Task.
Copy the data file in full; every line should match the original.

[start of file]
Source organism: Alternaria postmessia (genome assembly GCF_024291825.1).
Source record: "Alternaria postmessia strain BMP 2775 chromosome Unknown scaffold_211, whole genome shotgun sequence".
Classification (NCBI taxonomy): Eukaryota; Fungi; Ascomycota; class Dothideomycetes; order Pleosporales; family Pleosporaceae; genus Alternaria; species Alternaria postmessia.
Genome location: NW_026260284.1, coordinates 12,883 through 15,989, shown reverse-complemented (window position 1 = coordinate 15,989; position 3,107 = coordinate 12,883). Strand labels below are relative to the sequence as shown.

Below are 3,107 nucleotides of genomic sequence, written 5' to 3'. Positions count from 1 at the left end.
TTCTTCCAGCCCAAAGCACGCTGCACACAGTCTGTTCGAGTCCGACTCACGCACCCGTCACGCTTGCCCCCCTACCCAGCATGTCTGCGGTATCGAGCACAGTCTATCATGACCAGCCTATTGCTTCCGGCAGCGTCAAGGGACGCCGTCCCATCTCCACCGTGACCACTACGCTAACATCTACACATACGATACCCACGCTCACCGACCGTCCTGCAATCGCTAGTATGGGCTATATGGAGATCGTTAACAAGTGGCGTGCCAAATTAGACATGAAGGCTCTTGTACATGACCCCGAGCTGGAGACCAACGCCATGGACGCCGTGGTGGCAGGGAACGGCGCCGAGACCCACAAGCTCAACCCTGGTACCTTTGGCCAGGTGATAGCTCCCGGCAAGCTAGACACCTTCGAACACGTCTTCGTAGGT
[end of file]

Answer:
Source organism: Alternaria postmessia (genome assembly GCF_024291825.1).
Source record: "Alternaria postmessia strain BMP 2775 chromosome Unknown scaffold_211, whole genome shotgun sequence".
Classification (NCBI taxonomy): Eukaryota; Fungi; Ascomycota; class Dothideomycetes; order Pleosporales; family Pleosporaceae; genus Alternaria; species Alternaria postmessia.
Genome location: NW_026260284.1, coordinates 12,883 through 15,989, shown reverse-complemented (window position 1 = coordinate 15,989; position 3,107 = coordinate 12,883). Strand labels below are relative to the sequence as shown.

Below are 3,107 nucleotides of genomic sequence, written 5' to 3'. Positions count from 1 at the left end.
TTCTTCCAGCCCAAAGCACGCTGCACACAGTCTGTTCGAGTCCGACTCACGCACCCGTCACGCTTGCCCCCCTACCCAGCATGTCTGCGGTATCGAGCACAGTCTATCATGACCAGCCTATTGCTTCCGGCAGCGTCAAGGGACGCCGTCCCATCTCCACCGTGACCACTACGCTAACATCTACACATACGATACCCACGCTCACCGACCGTCCTGCAATCGCTAGTATGGGCTATATGGAGATCGTTAACAAGTGGCGTGCCAAATTAGACATGAAGGCTCTTGTACATGACCCCGAGCTGGAGACCAACGCCATGGACGCCGTGGTGGCAGGGAACGGCGCCGAGACCCACAAGCTCAACCCTGGTACCTTTGGCCAGGTGATAGCTCCCGGCAAGCTAGACACCTTCGAACACGTCTTCGTAGGT